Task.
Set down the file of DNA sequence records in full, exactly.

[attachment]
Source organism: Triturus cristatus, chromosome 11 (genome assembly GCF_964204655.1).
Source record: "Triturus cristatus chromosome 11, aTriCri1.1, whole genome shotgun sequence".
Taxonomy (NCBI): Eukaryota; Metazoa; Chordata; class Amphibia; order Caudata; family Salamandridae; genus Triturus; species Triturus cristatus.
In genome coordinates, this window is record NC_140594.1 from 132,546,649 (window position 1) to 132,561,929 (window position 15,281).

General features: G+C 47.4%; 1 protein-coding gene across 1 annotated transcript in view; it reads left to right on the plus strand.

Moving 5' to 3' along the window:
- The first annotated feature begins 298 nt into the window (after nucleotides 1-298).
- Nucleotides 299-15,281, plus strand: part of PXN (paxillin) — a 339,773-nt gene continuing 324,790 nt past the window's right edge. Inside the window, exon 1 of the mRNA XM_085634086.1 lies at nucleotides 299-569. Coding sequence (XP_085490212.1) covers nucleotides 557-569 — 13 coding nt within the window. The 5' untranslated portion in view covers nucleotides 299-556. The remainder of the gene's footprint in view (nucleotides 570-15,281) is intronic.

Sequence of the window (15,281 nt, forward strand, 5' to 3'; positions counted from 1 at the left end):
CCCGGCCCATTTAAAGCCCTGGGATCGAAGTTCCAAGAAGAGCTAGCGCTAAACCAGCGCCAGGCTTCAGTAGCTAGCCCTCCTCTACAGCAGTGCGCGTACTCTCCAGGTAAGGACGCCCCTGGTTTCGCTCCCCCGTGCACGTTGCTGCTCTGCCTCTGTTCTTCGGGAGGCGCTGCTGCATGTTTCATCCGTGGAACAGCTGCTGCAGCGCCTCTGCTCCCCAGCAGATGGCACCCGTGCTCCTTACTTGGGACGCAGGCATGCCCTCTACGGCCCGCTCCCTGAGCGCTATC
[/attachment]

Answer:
Source organism: Triturus cristatus, chromosome 11 (genome assembly GCF_964204655.1).
Source record: "Triturus cristatus chromosome 11, aTriCri1.1, whole genome shotgun sequence".
Taxonomy (NCBI): Eukaryota; Metazoa; Chordata; class Amphibia; order Caudata; family Salamandridae; genus Triturus; species Triturus cristatus.
In genome coordinates, this window is record NC_140594.1 from 132,546,649 (window position 1) to 132,561,929 (window position 15,281).

General features: G+C 47.4%; 1 protein-coding gene across 1 annotated transcript in view; it reads left to right on the plus strand.

Moving 5' to 3' along the window:
- The first annotated feature begins 298 nt into the window (after nucleotides 1-298).
- Nucleotides 299-15,281, plus strand: part of PXN (paxillin) — a 339,773-nt gene continuing 324,790 nt past the window's right edge. Inside the window, exon 1 of the mRNA XM_085634086.1 lies at nucleotides 299-569. Coding sequence (XP_085490212.1) covers nucleotides 557-569 — 13 coding nt within the window. The 5' untranslated portion in view covers nucleotides 299-556. The remainder of the gene's footprint in view (nucleotides 570-15,281) is intronic.

Sequence of the window (15,281 nt, forward strand, 5' to 3'; positions counted from 1 at the left end):
CCCGGCCCATTTAAAGCCCTGGGATCGAAGTTCCAAGAAGAGCTAGCGCTAAACCAGCGCCAGGCTTCAGTAGCTAGCCCTCCTCTACAGCAGTGCGCGTACTCTCCAGGTAAGGACGCCCCTGGTTTCGCTCCCCCGTGCACGTTGCTGCTCTGCCTCTGTTCTTCGGGAGGCGCTGCTGCATGTTTCATCCGTGGAACAGCTGCTGCAGCGCCTCTGCTCCCCAGCAGATGGCACCCGTGCTCCTTACTTGGGACGCAGGCATGCCCTCTACGGCCCGCTCCCTGAGCGCTATC